RSS is far from dead – it’s ubiquitous.
What astonishes me, though, is that not all applications that have a WebUI don’t publish feeds via RSS (or Atom – same difference).
OpenNMS and Nagios (via a plugin) will push alerts via RSS – which is fantastic: there’s no reason everyone shouldn’t be able to filter what alerts they look at. I’m sure some other tools will do this, too.
But why don’t all WebUI-based applications support updates and content via RSS? Several of the applications I routinely work with have no possibility of getting data out with an industry-standard format – they use custom APIs (APIs are excellent – and RESTful ones are better, but they’re no RSS).
What benefits could come from every webapp being RSS-enabled? I can think of a few right-off:
- quick user-by-user customization of content viewing
- user-preferred interface for content viewing
- lighter-weight interface for app access
- quick flexibility
Is you’re developing a webapp, or you’re giving an app a WebUI – make sure you give the ability to get information out via RSS.
My friend Steven recently wrote about linguistics in webservices.
In it he postulates that since all “good code” should resemble speech, webservices should use linguistically-tied approaches to their APIs. In short, it’s an article on RESTful websites being used in a linguistically-understandable way.
should run your query against the search engine, so you can always tell what it is doing, and how it works.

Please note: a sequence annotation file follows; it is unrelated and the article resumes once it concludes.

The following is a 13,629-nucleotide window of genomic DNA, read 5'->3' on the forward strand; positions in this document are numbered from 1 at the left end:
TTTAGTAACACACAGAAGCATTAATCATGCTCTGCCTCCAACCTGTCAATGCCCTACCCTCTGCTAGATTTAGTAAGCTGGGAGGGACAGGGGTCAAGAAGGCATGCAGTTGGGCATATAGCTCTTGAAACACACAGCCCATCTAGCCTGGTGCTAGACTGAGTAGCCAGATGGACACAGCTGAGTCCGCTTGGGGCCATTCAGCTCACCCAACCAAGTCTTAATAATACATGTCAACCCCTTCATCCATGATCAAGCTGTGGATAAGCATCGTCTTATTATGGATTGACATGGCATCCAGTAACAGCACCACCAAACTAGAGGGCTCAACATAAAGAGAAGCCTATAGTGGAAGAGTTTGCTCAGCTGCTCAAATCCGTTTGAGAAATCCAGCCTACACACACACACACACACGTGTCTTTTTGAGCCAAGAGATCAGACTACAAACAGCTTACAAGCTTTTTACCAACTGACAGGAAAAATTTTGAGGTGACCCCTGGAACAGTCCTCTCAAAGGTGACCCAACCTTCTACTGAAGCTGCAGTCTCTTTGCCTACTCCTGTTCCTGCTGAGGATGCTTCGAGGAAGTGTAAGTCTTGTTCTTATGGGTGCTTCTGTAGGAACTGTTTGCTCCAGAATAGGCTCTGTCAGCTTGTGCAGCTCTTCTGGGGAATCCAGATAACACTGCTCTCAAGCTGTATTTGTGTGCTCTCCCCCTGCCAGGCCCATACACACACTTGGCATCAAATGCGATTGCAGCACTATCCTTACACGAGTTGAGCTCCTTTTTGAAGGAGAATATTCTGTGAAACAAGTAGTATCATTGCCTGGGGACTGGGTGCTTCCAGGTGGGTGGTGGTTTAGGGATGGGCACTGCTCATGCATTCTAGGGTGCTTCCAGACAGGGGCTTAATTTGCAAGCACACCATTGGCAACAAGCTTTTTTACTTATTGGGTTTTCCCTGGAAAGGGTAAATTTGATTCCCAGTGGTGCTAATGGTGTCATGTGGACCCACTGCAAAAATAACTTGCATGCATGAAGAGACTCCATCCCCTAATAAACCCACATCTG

Personally, I think this is a great idea – it goes with the concept that all URIs should be truly “permanent”, and that the web should be understandable by mere mortals.
I am perennially surprised that companies use horrid URL formats when simple ones can be done. For example, WordPress uses a
.htaccess file and Apache’s mod_rewrite to make URLs look nice.
Why can’t Newegg do the same? Surely “
http://www.newegg.com/Product/ProductList.aspx?Submit=ENE&N=100019151%2050001707&IsNodeId=1&name=Activision&SpeTabStoreType=8” is not friendly to remember, or to query outside of the site itself. And that’s only a small example – the more filters added, the worse the URL becomes.
Then consider the URLs that get created when a site uses something like FeedBurner to handle its RSS feeds – heaven help you those URLs can look ugly!
Creating a RESTful approach is not all that difficult, and every web developer should be required to do it.